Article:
But if we’re guing to throw Shostakovich-based comparisons around, Weinberg is but a pipsqueak of history compared to Galina Ustvolskaya, who managed to bypass the idiom of Shostakovich’s music and peer into the “thing” itself, which is why it’s better to judge Weinberg’s music on its own considerable strengths. As booklet-note writer and source of all Weinberg knowledge David Fanning implies, the First Violin Sonata (1943) plods over the long haul, but its deliberate melodic contours, subtle shades of Bach and bold chromatic hopscotch contain the kernel of his art.

Yuri Kalnits and Michael Csányi-Wills prove uber-sensitive to Weinberg’s harmonic push-pull, and Kalnits’s performance of the Sonata No 1 for Violin Solo (1964) rolls with the technical punches like a true heavyweight: especially intriguing is the central Allegretto movement, where disembodied pizzicato, scampering melodic cells and march rhythms chase each other’s tales, and I like the way Kalnits resists any temptation to smooth off these structural disjoints, accepting that this material is irreconcilable. The Fourth Violin Sonata opens with unaccompanied piano, the distinction between foreground and background freakishly distorted, the harmony dropped into alien terrain midway. The Sonatina was one for The Party but is stuffed with peekaboo ambiguities.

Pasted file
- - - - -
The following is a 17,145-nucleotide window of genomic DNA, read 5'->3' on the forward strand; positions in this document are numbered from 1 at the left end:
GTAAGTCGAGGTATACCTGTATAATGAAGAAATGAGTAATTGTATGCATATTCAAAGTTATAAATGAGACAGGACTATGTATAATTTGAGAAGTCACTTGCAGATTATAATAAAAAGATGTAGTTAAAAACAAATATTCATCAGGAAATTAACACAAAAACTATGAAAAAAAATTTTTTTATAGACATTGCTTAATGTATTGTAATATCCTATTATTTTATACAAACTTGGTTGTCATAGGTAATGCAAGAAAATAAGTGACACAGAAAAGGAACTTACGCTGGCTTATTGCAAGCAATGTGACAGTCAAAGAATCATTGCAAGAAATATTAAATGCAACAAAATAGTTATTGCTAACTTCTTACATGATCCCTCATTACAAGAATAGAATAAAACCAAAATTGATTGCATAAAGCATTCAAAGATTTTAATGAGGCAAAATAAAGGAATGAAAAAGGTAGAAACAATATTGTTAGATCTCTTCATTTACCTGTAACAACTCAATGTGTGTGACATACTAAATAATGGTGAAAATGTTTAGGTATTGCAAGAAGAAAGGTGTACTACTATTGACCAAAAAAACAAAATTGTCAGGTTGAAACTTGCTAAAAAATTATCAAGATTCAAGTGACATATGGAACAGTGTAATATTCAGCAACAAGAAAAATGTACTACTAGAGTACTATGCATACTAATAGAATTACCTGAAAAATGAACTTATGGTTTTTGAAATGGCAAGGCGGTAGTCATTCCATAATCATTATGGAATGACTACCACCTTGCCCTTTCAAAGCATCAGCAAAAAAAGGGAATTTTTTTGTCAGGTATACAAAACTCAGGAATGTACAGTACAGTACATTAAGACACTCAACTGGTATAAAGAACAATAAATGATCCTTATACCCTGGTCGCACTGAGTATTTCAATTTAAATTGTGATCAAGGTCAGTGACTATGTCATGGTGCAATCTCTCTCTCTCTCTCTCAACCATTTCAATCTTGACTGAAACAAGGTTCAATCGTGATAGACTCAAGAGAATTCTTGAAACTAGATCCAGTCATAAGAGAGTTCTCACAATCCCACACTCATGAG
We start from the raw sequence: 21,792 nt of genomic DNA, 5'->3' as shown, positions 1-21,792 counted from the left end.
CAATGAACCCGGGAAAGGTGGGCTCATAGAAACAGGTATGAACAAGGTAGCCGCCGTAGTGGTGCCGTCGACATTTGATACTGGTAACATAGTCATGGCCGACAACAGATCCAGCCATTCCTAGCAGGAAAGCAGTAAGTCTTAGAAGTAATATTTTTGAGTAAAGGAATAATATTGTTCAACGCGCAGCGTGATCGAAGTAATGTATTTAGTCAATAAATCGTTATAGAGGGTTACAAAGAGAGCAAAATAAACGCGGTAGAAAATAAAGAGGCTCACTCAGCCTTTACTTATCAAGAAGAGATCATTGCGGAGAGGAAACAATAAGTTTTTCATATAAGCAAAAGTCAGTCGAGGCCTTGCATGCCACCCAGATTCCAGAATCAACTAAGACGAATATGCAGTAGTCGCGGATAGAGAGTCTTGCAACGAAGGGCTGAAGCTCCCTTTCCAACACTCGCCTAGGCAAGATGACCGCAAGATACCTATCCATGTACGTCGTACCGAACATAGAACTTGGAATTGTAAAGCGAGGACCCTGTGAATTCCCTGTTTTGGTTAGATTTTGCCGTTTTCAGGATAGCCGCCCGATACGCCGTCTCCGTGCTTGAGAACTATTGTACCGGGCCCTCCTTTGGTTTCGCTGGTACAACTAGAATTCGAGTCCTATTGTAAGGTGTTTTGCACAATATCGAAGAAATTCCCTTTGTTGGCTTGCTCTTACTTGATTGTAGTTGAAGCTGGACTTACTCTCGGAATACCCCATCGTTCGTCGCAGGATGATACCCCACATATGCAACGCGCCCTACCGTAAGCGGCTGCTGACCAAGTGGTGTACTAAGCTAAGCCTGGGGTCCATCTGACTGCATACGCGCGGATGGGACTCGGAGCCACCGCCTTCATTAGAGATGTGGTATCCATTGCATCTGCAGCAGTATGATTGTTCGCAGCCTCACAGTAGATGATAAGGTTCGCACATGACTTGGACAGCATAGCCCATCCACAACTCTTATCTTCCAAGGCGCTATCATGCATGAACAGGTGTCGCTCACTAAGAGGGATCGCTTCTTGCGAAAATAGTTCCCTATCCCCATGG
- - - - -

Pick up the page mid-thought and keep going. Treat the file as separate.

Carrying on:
Philip Clark Gramophone 2011